Providing options for sustaining effort and persistence by fostering collaboration and community (Checkpoint 8.3) is a key UDL principle as well. When encouraged and supported, positive adult and peer relationships let children try on a variety of roles and role-models, especially in a multi-age setting with a diverse range of peer models and experiences to draw from.
The UDL framework clarifies what we understand from our experience and intuition: that there is nothing secondary or optional about the relationship between teacher and student (nor parent and child!). The condition of these relationships is vital for kids to grow and flourish, let alone cultivate lasting positive changes that characterize learning.
As Frank Smith lays out in his classic Book of Learning and Forgetting:
“We rarely forget the interests, attitudes, beliefs, and skills that we acquire simply by interacting with the significant people in our lives.
I’m not claiming that we learn from all the people around us. That obviously isn’t the case. All sorts of things can go on around us…and we don’t seem to learn a thing…Instead I mean that we learn from the individuals or groups with whom we identify.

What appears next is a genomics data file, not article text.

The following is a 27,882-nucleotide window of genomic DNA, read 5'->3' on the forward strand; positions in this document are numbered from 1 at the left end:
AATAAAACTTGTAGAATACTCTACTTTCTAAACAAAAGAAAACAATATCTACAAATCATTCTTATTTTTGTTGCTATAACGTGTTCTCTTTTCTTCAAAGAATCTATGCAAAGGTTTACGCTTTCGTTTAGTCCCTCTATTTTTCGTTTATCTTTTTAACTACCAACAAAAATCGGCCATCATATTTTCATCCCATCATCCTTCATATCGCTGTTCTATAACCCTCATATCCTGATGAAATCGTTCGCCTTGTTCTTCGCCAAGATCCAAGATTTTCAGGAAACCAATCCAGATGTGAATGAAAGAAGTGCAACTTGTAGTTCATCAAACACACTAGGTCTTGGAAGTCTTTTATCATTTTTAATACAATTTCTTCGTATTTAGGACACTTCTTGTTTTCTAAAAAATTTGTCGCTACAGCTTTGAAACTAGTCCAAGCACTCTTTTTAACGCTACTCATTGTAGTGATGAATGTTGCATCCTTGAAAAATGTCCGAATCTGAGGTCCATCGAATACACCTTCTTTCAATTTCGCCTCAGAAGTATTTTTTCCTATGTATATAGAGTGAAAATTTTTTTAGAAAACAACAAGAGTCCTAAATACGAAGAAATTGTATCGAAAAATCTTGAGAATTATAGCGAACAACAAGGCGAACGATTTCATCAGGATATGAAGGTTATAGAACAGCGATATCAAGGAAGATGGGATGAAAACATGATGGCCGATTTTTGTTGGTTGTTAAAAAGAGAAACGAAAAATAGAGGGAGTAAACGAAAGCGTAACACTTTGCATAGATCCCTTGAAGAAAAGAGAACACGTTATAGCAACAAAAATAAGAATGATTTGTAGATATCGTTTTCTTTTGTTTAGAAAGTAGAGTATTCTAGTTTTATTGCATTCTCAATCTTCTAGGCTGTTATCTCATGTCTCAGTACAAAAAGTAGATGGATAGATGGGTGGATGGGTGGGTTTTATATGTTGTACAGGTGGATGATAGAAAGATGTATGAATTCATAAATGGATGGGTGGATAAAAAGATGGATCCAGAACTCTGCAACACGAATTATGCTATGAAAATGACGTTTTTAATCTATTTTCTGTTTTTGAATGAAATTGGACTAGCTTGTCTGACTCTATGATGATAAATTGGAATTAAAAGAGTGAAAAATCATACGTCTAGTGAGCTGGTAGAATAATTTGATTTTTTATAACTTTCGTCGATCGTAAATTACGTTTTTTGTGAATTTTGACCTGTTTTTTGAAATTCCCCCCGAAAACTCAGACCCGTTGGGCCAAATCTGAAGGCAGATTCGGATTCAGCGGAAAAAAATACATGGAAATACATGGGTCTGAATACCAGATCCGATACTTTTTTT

And as we identify with other members of all the clubs to which we belong, so we learn to be like those other members. We become like the company we keep, exhibiting this identity in the way we talk, dress, and ornament ourselves, and in many other ways. The identification creates the possibility of learning
All learning pivots on who we think we are, and who we see ourselves as capable of becoming.”
Understanding that choice and autonomy, with a foundation for learning in safe, collaborative relationships, are key for designing an engaging learning experience, next comes thinking about the tools, resources, and materials that will facilitate environmental interactions.
As you can imagine, my two-year old does not have a lot of success with the rod length and complicated parts of the open-reel commonly used by adults, but he has learned how to click the button on his Paw Patrol kiddie pole to lower his line into the water and can reel his line in by himself. And fortunately for me, the handle on my own reel can be adjusted to match my left-handedness. These are all simple examples of providing options for physical action (Guideline 4), which in practice means varying the methods for response and navigation and optimizing access to tools and assistive technologies (Checkpoints 4.1 & 4.2) “to provide equal opportunity for interaction with learning experiences, an instructor must ensure that there are multiple means for navigation and control is accessible.”